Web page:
advice on using iwata hp please



Hi guys, as some of you know I purchased a hp-cs the other day. It feels great but I'm really struggling with the detail side of things.
I can't draw, will never pretend I can, Forever trying always failing. I was really hoping this brush would allow me to maybe move on past the infant ability level I had a go at some fine detail this afternoon and Im crap.
I'm using auto air paint
Auto air 4011 reducer
The triger feels a lot more heavier than what I'm used to with my cheap knock offs. This means when I take the tip off I go in for fine detail I get nothing nothing SPLODGE of also getting quite a bit of spidering and tip dry....

I am a proper green noob any form of art and maybe these are the learning steps everyone must go through but, today I must admit I felt defeated and really deflated. Even the wife asked what was wrong.

Cheers for any input given

Auto air is really ment to go through a full size gun. The air brush paints by Createx are wicked and wicked detail and the new illustration paints.

I recommend paints that flow easy for new air brushers. Try com-art. I can not make Createx work in a AB so I'm no help but I do know you will need some of their brush restorer to clean the paint out.
Auto air color is realy thick, so you have to reduce it heavy. Svee Wheeler made a real good youtube serie about reducing paint, this one is with the autoair color.
PS.: when it's hot outside you probably have to reduce it even more.
I think the AA states 3:1 as a guideline on the bottle. Sometimes I use it straight. Most times I use a 4:1 reducer to paint ratio. Metallics and pearls will be thicker so more reducer will be needed. It's all bout learning what works for you, temp and pressure, and tip size can alter this, but after fighting it for a bit you will be able to adjust on the fly with any airbrush.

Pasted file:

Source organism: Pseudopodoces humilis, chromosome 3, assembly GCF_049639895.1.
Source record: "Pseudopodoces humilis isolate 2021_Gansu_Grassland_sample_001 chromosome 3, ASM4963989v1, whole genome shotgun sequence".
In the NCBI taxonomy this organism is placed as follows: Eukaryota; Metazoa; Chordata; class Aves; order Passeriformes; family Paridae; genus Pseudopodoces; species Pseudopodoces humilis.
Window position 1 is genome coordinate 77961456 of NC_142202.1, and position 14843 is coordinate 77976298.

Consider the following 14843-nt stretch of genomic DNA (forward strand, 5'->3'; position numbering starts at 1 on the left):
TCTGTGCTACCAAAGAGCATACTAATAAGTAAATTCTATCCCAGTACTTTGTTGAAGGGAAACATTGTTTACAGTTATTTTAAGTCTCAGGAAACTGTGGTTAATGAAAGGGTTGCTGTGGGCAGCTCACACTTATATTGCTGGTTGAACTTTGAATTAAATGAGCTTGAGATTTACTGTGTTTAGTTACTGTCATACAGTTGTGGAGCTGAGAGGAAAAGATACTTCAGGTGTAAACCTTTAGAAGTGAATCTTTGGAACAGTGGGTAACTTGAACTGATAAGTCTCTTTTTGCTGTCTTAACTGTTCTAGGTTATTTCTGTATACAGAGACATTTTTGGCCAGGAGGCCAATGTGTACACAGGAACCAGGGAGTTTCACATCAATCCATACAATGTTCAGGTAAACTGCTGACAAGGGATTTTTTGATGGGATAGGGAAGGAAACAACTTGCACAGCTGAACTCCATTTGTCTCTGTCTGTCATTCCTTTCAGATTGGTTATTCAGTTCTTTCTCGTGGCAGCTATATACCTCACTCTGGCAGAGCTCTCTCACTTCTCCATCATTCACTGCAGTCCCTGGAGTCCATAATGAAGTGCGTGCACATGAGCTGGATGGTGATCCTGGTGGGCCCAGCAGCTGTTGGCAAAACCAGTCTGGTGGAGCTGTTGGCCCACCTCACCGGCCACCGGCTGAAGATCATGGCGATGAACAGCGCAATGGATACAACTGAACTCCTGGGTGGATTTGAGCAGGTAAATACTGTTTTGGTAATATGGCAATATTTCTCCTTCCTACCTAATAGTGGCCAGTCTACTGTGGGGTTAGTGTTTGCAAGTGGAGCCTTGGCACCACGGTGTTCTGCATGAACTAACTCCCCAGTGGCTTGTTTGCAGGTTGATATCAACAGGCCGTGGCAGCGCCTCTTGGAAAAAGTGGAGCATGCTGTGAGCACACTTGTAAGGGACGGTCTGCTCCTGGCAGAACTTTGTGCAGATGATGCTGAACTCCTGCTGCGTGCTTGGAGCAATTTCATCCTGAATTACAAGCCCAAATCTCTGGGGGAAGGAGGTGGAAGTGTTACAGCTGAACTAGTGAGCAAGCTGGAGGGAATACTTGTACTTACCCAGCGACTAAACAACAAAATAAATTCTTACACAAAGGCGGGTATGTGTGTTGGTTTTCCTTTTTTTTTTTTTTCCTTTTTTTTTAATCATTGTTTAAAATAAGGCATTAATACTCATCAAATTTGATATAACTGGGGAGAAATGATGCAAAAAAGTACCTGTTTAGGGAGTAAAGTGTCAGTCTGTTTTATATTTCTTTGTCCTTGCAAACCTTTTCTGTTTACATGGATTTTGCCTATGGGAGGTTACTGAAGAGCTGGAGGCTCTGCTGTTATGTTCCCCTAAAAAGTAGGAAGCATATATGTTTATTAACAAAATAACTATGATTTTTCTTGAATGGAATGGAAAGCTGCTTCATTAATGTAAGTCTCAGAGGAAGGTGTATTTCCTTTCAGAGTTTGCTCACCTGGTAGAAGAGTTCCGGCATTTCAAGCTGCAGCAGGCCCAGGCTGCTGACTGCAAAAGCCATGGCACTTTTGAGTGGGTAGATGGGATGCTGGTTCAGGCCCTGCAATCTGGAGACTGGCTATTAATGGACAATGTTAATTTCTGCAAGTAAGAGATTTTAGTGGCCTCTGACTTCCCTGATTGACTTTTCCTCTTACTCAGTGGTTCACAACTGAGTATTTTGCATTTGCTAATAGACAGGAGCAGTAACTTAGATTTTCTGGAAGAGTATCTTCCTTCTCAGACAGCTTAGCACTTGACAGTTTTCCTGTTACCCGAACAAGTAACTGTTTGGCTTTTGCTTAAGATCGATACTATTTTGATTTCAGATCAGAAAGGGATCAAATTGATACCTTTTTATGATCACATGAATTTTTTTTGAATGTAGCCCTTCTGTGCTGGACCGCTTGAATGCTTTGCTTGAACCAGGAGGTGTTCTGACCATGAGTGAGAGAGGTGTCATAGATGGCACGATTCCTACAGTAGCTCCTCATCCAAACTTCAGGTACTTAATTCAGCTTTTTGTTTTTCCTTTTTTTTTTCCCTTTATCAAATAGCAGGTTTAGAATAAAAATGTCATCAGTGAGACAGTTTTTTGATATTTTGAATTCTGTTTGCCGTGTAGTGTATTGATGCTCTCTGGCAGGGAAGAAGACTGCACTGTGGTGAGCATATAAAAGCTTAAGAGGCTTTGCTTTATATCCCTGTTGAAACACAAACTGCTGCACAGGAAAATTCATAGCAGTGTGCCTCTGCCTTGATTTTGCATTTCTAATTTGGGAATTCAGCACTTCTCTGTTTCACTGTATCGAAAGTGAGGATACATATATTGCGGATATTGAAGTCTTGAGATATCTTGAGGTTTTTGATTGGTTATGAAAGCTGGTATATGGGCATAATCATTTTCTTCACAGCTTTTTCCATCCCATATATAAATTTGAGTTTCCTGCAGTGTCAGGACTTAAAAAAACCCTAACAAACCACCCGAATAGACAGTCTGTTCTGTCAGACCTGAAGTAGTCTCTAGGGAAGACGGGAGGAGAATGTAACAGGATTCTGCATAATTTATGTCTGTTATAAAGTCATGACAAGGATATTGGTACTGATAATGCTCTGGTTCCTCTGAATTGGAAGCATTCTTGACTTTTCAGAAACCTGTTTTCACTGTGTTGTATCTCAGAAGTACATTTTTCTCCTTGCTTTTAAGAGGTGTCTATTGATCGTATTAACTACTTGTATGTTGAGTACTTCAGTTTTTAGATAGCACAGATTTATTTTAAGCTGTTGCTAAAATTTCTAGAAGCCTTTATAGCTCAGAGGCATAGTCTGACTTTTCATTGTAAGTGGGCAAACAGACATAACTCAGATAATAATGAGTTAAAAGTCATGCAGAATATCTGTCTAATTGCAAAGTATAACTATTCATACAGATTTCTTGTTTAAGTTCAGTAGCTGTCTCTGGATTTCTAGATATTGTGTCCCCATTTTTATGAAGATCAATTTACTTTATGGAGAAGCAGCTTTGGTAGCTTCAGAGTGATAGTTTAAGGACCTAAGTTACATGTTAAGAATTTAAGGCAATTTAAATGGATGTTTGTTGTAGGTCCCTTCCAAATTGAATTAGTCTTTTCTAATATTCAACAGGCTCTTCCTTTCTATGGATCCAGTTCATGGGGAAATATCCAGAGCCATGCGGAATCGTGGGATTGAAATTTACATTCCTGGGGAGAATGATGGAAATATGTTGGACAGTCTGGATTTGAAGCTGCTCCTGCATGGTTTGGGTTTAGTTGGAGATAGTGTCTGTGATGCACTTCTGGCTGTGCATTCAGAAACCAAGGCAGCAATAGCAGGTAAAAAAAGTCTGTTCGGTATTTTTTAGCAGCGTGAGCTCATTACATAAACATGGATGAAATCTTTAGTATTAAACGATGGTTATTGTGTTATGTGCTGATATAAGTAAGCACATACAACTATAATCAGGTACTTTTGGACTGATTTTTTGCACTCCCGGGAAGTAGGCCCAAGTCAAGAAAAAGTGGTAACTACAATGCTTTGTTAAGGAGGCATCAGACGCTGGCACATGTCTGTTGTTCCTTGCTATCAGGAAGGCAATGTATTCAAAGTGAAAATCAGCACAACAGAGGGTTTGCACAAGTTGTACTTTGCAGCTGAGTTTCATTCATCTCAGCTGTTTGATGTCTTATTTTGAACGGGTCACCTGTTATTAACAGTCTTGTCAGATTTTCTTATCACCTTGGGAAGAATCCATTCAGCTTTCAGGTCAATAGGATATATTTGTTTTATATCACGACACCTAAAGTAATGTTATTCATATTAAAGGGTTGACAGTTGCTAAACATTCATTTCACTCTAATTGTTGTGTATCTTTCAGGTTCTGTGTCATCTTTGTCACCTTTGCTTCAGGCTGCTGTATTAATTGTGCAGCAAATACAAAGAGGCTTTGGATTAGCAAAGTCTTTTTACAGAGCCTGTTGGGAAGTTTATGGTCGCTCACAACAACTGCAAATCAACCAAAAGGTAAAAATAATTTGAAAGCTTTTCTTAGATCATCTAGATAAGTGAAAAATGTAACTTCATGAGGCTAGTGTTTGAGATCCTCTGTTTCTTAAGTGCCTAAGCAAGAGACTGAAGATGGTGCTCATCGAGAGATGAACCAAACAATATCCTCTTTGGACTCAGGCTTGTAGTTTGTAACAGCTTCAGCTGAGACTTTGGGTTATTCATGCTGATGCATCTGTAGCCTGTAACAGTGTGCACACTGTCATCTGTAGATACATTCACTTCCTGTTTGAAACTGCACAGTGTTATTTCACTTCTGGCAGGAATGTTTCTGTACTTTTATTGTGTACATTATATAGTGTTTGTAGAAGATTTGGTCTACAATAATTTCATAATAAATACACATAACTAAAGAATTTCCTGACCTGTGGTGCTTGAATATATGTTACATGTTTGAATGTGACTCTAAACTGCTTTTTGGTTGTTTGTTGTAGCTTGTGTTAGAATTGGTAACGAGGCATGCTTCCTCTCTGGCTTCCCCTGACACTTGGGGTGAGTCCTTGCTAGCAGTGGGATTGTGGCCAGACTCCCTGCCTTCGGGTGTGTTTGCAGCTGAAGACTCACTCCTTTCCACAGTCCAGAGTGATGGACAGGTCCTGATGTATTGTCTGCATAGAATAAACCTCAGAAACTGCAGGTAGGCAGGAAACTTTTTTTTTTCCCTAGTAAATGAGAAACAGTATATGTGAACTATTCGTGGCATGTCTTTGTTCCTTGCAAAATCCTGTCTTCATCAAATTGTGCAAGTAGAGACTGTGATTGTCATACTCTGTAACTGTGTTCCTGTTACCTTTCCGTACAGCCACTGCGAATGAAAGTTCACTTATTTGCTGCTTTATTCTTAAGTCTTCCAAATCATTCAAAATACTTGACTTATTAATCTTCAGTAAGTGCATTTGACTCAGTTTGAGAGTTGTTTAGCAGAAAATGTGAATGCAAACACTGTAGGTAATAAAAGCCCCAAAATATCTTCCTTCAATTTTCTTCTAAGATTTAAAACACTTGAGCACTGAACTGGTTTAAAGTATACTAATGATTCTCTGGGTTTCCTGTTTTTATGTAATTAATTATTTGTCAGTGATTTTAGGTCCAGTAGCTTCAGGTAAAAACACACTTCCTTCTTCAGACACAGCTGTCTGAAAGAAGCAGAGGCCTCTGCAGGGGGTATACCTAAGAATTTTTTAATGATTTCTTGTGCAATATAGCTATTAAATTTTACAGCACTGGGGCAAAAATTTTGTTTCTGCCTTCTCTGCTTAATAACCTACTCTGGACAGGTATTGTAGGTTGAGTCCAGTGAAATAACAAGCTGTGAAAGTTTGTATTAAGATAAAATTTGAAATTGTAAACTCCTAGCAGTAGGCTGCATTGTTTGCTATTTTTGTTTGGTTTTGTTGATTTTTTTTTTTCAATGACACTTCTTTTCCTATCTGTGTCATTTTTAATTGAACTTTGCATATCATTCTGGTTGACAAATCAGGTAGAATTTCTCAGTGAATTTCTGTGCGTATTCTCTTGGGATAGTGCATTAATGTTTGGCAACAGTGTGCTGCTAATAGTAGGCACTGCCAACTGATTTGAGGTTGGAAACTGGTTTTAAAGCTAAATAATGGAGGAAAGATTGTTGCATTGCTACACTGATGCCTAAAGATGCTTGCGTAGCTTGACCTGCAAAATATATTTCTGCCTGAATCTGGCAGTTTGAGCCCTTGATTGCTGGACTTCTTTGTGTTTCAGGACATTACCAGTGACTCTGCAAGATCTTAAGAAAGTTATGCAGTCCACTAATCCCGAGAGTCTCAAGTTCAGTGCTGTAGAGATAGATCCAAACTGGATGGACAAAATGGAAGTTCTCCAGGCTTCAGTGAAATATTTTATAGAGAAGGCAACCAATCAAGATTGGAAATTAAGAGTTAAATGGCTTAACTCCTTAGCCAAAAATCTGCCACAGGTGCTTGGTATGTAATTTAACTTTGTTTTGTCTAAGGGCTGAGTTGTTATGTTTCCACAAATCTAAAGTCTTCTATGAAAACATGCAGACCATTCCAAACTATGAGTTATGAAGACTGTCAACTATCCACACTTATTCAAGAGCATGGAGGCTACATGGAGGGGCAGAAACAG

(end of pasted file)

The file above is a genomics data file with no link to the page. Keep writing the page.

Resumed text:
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Remember, whatever you are putting through your ab needs to be like milk.
Remember, whatever you are putting through your ab needs to be like milk.

For me, with detail work, its more like skim milk. I usually use 50-50 paint / trans base, then reduce until I get a consistent line at a somewhat low PSI(20 or so). I found that my HP-CH needs higher PSI than my Krome or Infinity, but it will still get ultra fine detail without spidering.
Thanks guys... Err I thought the ratio recommended on the auto air bottle was 3:1 paint to reducer!!!! DOOOOOOOOOOH

So on that video he goes for 35psi. I thought we dialled down the pressure for detail?


Great stuff :)
I sometimes go as far as 10 or 15:1 reduction to get detail, especially with a CS. Also remember that if you go that detail, the paint will look darker as when you spray a blob from a distance.
Is that called "blob art"? If so, I'm better than I thought.
I can do blob art! Haha
Think I best get another bottle of 4011 then if you're heading towards 15:1 :O
I guess I'll have to have a play. The airbrush feels lovely and I get a random glimpse of It's potential.... Before I spider my line into oblivion!
So today has just been super frustrating for me (to the point where I nearly slammed my iwata down with no needle cap on)
What would you guys recommend for in terms of black paint for fine detail?
I like to purchase my paint from
Airbrush Paint | Airbrush Courses | Buy Online |
Seems like you lot aren't really a fan of auto air.

Thanks so much for everybodys input... Tomorrow is a new day

Hello mate, lots of great advice already given on here, I have an HP-c+ and for a beginner I still recommend getting yourself a little set of com-art paints, for £20 you will get a little set of 10 bottles, ready made for iwata's. they are designed to be used straight out of the bottle, they are quite thin so that helps you get used to reducing your psi and working up close. Black and white will give you the most problems so you could try a transparent black that comes in one of the sets. You are making life hard for yourself diving right in to auto-air, that's fine if that is the paints you want to use in the future, but struggling early on can really put some off and they give up because they are fighting the brush instead of having fun with it! Com-art are easy to use and let you get on with mastering the control and airflow of your airbrush and above all having fun, they are not too expensive and really have some great transparent colours. My favourite paints to use are Etac and I don't mind the Createx illustration but never have been a great fan of Createx.